OK now I am a little confused. According to the Reef Aquarium Volume 1 Chapter 8 under water quality parameters. It states that water temperature should be as stable as possible. Plus or minus 1 or 2 degrees is acceptable. More so for the health of fish. Wide fluctuations are associated with incidences of "ich".
But I guess my question was not posed very well to begin with. With my addition of the Apex (which may to a little to much info for my own health ) I noticed that my temps before were about 79.5 during the night (Lights off) and reached a peak of 80.6 during the day. No big deal right? That said when tracking the temp over the course of the day my temp would clime to 80.6 over the course of about an hour and then drop to 79.5 in about 10 min when the chiller came on. This happened about about 6 or 7 times during the day. My attempt was to stabilize the temperature so that these dips during the day would not happen as I believed they were stressing the fish and some of the corals. I could program the Apex to simulate a gradual increase in temperature of 1 or 2 degrees after lights on to lets say noon and then start to drop the temperature down to what it should be at night.
My attempt is to reproduce the temperature variations of the natural reef as closely as possible.
Has anyone else had experienced these frequent dips in temperature using a chiller? And would this be detrimental to the tank inhabitants? Not to mention I would like to stop using the chiller altogether, as the bloody thing uses about 7 amps when it's on.
Thanks for your input!
S


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Unread 02/17/2011, 05:51 AM   #7
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I don't have a heater or chiller on my tank. The tank pretty much stays around room temp, but climbs about 2 degrees during the lighting period. Winter temps are always lower and summer higher. Tracking the temps on my apex through out a week, lows to highs may vary several degrees depending on the weather outside, but the daily fluctuations are rarely over 2-3 degrees.


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Unread 02/17/2011, 01:07 PM   #8
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IMO/E chillers are an unnecessary expense both in terms of initial purchase and electrical usage. in most circumstances. Like others have already said fluctuations are natural on wild reefs as long as they don't happen quickly and are not in the double digits. If your tank gets really warm in the summer I would try cooling fans set on your Apex. It's amazing just how well evaporative cooling works. This will use much less electricity.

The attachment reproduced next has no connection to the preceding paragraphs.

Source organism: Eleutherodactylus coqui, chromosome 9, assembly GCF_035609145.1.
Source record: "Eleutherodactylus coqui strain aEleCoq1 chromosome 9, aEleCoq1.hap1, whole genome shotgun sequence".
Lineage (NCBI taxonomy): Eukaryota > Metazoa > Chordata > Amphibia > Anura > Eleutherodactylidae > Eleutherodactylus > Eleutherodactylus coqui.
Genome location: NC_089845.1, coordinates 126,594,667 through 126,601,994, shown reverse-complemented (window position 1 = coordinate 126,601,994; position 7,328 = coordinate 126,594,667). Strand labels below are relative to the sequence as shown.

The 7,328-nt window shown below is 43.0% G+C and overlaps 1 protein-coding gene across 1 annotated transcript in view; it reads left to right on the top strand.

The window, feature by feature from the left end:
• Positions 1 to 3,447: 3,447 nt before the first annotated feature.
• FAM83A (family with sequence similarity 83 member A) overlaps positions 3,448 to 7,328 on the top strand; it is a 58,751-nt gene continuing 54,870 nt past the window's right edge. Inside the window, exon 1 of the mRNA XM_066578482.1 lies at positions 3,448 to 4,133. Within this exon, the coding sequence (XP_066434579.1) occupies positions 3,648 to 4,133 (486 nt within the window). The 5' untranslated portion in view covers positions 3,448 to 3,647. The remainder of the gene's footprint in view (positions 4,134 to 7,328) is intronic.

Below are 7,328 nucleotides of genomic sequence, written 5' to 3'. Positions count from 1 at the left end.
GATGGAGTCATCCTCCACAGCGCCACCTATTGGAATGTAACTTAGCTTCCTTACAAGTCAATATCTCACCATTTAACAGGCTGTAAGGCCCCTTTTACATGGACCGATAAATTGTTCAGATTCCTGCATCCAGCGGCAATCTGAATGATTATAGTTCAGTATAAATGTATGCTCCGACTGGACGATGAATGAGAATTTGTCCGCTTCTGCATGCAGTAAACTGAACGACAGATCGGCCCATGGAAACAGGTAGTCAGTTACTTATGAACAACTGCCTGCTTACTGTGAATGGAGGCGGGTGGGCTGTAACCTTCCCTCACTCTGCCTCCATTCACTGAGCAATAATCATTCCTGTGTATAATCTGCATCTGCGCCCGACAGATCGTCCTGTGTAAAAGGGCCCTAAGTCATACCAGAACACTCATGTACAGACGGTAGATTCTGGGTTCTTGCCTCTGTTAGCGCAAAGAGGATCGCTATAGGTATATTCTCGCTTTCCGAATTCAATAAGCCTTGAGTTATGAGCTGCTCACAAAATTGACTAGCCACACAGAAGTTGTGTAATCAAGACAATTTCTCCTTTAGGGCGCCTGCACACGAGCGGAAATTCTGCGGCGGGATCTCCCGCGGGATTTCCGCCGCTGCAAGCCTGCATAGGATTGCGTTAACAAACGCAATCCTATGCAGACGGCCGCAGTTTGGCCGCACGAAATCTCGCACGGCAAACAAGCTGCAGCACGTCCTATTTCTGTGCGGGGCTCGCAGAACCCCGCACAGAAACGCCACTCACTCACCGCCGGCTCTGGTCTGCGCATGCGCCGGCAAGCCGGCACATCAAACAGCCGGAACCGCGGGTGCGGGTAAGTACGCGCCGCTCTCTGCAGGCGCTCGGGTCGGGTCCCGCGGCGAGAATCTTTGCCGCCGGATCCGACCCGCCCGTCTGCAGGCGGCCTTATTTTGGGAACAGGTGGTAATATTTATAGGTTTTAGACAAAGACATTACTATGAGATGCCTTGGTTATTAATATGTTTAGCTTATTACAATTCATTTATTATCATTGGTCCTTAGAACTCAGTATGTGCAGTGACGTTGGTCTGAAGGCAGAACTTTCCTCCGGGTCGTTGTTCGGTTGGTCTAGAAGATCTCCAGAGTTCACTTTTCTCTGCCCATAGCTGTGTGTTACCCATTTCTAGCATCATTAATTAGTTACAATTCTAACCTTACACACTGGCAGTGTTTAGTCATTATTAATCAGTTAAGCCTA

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Unread 02/17/2011, 03:35 PM   #9
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IMO, Flyyyguy got it right. My tanks fluctuate a couple degrees daily. Anybody who has been diving enough or even snorkeling feels these fluctuations. Iv'e dived in places where the temp was 3-4 degrees different on the same reef from one day to the next or even morning to evening depending on the tides and the currents associated with them.


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Unread 02/17/2011, 04:08 PM   #10
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I have a regular temp flux of 2-4 degree depending on house temp and time of day. It is somewhat natural. When the sun goes down on a reef the surface temp will drop. Thats just how it works. As long as none of your stock is showing any signs of being affected by the change, your okay.


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Unread 02/18/2011, 11:34 AM   #11
greenbean36191
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Quote:
According to the Reef Aquarium Volume 1 Chapter 8 under water quality parameters. It states that water temperature should be as stable as possible. Plus or minus 1 or 2 degrees is acceptable. More so for the health of fish. Wide fluctuations are associated with incidences of "ich".
There is no evidence to support this assertion. It's simply inferred from a study done on FW fish in a production pond- salmon IIRC, which are stenothermal.

However, reef fish have evolved in a rapidly fluctuating environment where a range smaller than 2 degrees would be pretty unusual. Therefore you would expect that they would do just fine with larger variations. And in fact, no one has thus far shown any correlation between temperature fluctuation and disease prevalence or any other stress indicator such as respiration rate or stress enzymes in reef fish.

For corals, studies have shown that fluctuating temperatures improve the photosynthetic efficiency of corals and improve their resistance to bleaching and disease outbreaks due to unusually high temperatures. There is no evidence that fluctuations are stressful to them. It's only when temperature exceed the maximum temperature they have been acclimatized to that stress begins.

Quote:
I could program the Apex to simulate a gradual increase in temperature of 1 or 2 degrees after lights on to lets say noon and then start to drop the temperature down to what it should be at night.